In the past a few improvements in the hydrodesulfurization process have been made through the development of more active and more selective catalysts. The latest and, it is believed, the most efficient known version of this process to date is described in considerable detail in the Transactions of the American Institute of Chemical Engineers, vol. 43, No. 1, page 1, J anuary, 194.7, to which reference is made. In this process excellent desulfurization may be obtained with substantially continuous operation when operating in the absence of a liquid phase.

When operating with a liquid phase present, i. e. when the oil is only approximately 75-90% vaporized, the maximum desulfurization efficiency is obtained when using about 3,500 cubic feet of hydrogen per barrel of oil, but the recommended amount of hydrogen is 4,240cubic feet per barrel of oil, and even with this amount of regeneration of the catalyst after every 2e hours of processing is recommended.

In spite of the fact that a substantially complete desulfurization of hydrocarbon oils may be obtained in a'substantially continuousmanner by the known vapor phase hydrodesulfurization processand less economically in the correspond.- ing liquid phase process, the known hydrodesulfuriz'ationprocess has come into only very limited application. This is due to the fact that the known-process is quite costly. Thus,'even in the isolated instances where by-product hydrogen may be charged at fuel gas value, the vapor phase hydrodesulfur'ization of a typical oil costs in the order of -35 per barrel. This is greater than the price difierential prevailing in the past between lowand high sulfur petroleum oils of equivalent valuein other respects. In spite of the great demand for an efficient desulfurization process, it has, therefore, been uneconomical to apply the known hydrodesulfurization process, even in its most favorable embodiment, except in a few isolated instances where by-product hydrogen has been available and for the treatment of specialty products.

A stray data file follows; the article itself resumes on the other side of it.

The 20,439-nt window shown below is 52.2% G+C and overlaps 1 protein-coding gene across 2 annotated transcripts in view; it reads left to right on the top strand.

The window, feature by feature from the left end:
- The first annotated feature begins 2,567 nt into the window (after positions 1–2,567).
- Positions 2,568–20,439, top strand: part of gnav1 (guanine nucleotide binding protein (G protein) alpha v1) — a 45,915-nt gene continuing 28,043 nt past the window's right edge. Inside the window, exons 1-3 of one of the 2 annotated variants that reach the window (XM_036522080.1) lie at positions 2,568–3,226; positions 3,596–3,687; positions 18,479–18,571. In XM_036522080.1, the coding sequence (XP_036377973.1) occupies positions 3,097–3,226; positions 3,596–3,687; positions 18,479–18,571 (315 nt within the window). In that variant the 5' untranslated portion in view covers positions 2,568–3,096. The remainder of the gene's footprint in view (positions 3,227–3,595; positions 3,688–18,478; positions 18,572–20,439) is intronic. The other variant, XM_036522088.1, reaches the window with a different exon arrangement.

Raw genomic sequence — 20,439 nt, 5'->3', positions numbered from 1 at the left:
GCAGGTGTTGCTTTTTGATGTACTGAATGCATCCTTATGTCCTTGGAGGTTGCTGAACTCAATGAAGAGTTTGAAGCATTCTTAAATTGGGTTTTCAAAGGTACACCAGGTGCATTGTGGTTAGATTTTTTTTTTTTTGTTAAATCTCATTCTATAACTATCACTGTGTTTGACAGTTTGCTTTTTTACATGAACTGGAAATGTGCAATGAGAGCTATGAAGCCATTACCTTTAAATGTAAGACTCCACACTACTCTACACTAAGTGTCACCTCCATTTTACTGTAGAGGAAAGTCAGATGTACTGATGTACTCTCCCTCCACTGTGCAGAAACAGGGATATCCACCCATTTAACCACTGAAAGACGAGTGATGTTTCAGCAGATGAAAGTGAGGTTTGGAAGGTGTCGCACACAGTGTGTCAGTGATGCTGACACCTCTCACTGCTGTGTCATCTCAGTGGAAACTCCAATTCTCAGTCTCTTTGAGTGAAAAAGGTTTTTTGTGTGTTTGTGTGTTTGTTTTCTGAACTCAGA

The high costs or the known hydrodesulfurization process is seen, upon analysis, to reside firstly in the large amount of costly high-pressure apparatus required, secondly in the large operating costs (heating, cooling, compressing, etc.).

It has now been found that the desulfurization of hydrocarbon oils by hydrodesulfurization may be carried out equally efiiciently and considerably more economically by operating the process in the particular mannerand under the particular conditions hereinafter described. To aid in the description, reference is had to the attached drawing wherein one form of suitable apparatus for carrying out the invention is illustrated diagrammatically. w

Referring to the drawing, Figure 1, the oil to be desulfurized is introduced into the plant via line I and pump 2. The process is applicable for the desulfurization of sulfur-bearing hydrocarbon oils regardless of their origin or past history. Thus, the feed stock introduced via line I may be of any sulfur-bearing hydrocarbon oil which may be treated under the described conditions while maintaining it substantially in the liquid phase, i. c. with less than 50% vaporiza tion. Thus the process is applicable for the desulfurization of many gasolines and most naphthas. The process is'best adapted, however, to the desulfurization of hydrocarbon oils which are heavier than gasoline and it is particularly advantageous, as compared to the hitherto known process, when desulfurizing heavy oils which are diflicult to vaporize completely. After being' preheated somewhat in the conventional manner by heat exchange in heat exchangers 3 and 4 the oil is further preheated in coil 5 of the fired heating furnace 6. The preheated oil in the liquid phase is then introduced into the catalytic reactor 7 at the top.

Reactor 7 is a vertically disposed cylindrical vessel of suitable dimensions to handle the re-' quired volume of reactants and capable of withstanding the working conditions of temperature and pressure. For reasons which will be pointed out in more detail below it is essential that the reactor have a ratio of length to diameter of at least 5 to ,1 and preferably above 6 to 1. In a typical case reactor 7 is 6 feet in diameter and 54 feet in length and is constructed of 2 inch ,A212 steel with a stainless steel lining.

' The reactor 7 is provided with a suitable perforated plate 8 near the bottom to support the stationary bed of catalyst 9. In order to decrease the weight of catalyst on this support it may be desirable to provide one or more additional supports higherup in the reactor. The reactor 1 is alsoprovided with a suitable means at the-top for distributing the incoming hydrocarbon oil over the upper surface of the bed of catalyst. In

the reactor illustrated a spray cone i0 is pro'-' vided for this purpose. Other suitable means ,may however be used.